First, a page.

NEW YORK – Eugene O’Neill’s “Long Day’s Journey into Night” is a masterpiece that is so difficult to act and to stage, it is rarely done. At the Roundabout’s American Airlines Theatre on 42nd Street this spring, an Englishman, Jonathan Kent, has directed a brilliant production of the play.
In this almost-four-hour autobiographical play that is O’Neill’s greatest, the playwright was trying to understand the minds and hearts of those he called “the poor haunted Tyrones,” by which he meant his father, the actor James O’Neill Sr. (whom he called “James Tyrone”), his mother, Mary Ellen Quinlan O’Neill (“Mary Cavan Tyrone”), his brother Jamie and himself. He listed himself in the cast of characters as “Edmund Tyrone.”
O’Neill wrote the play in 1941 out of his memories of a dreadful day in 1912 at the family home in New London, when he and his father and brother discovered two terrible truths: that he, Eugene, had tuberculosis and his mother had relapsed, once again, into the habit of taking morphine.
Mr. Kent has selected a stellar cast to tell the story. Jessica Lange, a wonderfully gifted actress whom most of us remember from films and TV plays, is Mary Tyrone, giving a great and honest performance. She played the role once before in London 16 years ago with the British actor Charles Dance.
Now, she seems to have grown into it, not only age-wise, but also finding the perfect balance between Mary’s illusions of truth and the fantasies the drugs bring on. The Irish actor Gabriel Byrne – whom I have seen in the O’Neill plays “A Moon for the Misbegotten” and “A Touch of the Poet” – is superb as the miserly father James Tyrone, sacrificing a promising acting career to make a million dollars touring a romantic melodrama called “The Count of Monte Cristo.”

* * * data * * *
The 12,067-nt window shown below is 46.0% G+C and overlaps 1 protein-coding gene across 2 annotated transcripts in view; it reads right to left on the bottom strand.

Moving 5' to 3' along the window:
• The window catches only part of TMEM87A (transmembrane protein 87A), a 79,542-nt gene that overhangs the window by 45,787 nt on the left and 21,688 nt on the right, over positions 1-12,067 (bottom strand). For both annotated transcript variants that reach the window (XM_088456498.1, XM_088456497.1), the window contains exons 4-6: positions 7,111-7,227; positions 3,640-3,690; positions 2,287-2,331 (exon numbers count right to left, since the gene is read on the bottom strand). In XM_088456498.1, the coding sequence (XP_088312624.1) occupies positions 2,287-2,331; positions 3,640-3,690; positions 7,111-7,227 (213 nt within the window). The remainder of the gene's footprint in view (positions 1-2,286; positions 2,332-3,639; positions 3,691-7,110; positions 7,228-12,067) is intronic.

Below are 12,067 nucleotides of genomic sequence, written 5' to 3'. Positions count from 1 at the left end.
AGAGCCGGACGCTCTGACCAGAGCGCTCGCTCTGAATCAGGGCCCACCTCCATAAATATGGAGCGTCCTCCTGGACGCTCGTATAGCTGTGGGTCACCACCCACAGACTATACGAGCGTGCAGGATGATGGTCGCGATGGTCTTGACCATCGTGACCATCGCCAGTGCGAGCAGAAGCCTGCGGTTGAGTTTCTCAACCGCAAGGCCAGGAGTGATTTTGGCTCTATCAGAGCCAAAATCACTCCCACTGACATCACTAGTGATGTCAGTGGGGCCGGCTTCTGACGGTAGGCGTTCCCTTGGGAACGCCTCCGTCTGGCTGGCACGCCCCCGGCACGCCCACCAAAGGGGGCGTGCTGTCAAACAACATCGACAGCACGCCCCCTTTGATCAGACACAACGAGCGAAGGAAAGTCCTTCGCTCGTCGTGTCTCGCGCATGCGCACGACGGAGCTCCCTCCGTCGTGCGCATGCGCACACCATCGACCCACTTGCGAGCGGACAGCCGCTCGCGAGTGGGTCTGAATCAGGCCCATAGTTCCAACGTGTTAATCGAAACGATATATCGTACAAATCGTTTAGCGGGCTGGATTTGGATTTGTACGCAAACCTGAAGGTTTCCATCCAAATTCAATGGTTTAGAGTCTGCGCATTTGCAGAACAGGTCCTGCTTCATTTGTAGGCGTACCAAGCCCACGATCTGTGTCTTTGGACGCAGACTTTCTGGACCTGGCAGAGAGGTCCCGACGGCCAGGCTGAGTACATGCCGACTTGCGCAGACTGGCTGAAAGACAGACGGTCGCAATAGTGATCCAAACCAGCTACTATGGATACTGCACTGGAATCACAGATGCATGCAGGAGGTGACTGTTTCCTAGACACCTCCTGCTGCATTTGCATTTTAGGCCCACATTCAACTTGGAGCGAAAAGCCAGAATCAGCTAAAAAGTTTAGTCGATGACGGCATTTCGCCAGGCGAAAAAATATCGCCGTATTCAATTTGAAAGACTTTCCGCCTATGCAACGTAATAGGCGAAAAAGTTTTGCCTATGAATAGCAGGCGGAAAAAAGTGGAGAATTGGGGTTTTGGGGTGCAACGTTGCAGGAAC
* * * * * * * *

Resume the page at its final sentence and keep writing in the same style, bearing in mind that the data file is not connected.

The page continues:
Jamie, the elder son, more than a bit of a lush and a cynical lost soul, is skillfully acted by Michael Shannon. Younger son Edmund, played by John Gallagher Jr., fears tuberculosis just as he was beginning to make something of himself as a reporter for a New London newspaper on the road to becoming the playwright Eugene O’Neill.
The play is one of almost overwhelming sorrow, yet it is not a tragedy. Although the Tyrones suffer the torments of the doomed and the mother Mary makes her descent into the mists of the past under the drug, the three men find new strength in the recognition of old truths while violently thrashing out their bitter differences. Mary, lost in the memories of a personal past, seems to be freed at last of her guilt and shame.
There is humor in the play to relieve some of the solemnity. Tyrone has some silly, wacky insistence that Shakespeare and the Duke of Wellington must have been “Irish Catholics,” else they could never have achieved greatness. And the sons joke about their father’s penurious care to keep all unnecessary light bulbs turned off.
But the real-life father economized in many ways, too, entrusting the birth of Eugene to a cheap quack doctor who gave Mrs. O’Neill morphine and so, unwittingly, started her on the habit. Years later, after her husband’s death, Mrs. O’Neill was to go into a convent where she was finally cured of drugs. Within a year after he contracted what was then called consumption, Eugene was cured.
Under Mr. Kent’s guidance and the expert cast’s work, the full stature of the play emerges once again in high relief. This is without question the wisest and one of the most mature of all the dramas of our great American playwrights and one that seems to endure decade after decade.
The play follows so closely the personal story of his own family that O’Neill forbade its production until 25 years after his death. His widow, Carlotta Monterey O’Neill, lifted the ban in 1956, three years after O’Neill died.
The story was profoundly personal and intimate to the O’Neills, but the basic story of love and hate is universally meaningful. The family learns what love and hatred are, and how they are intertwined in the tough fabric of all people’s lives.
Bernard Carragher lives in New York and covers the arts and entertainment.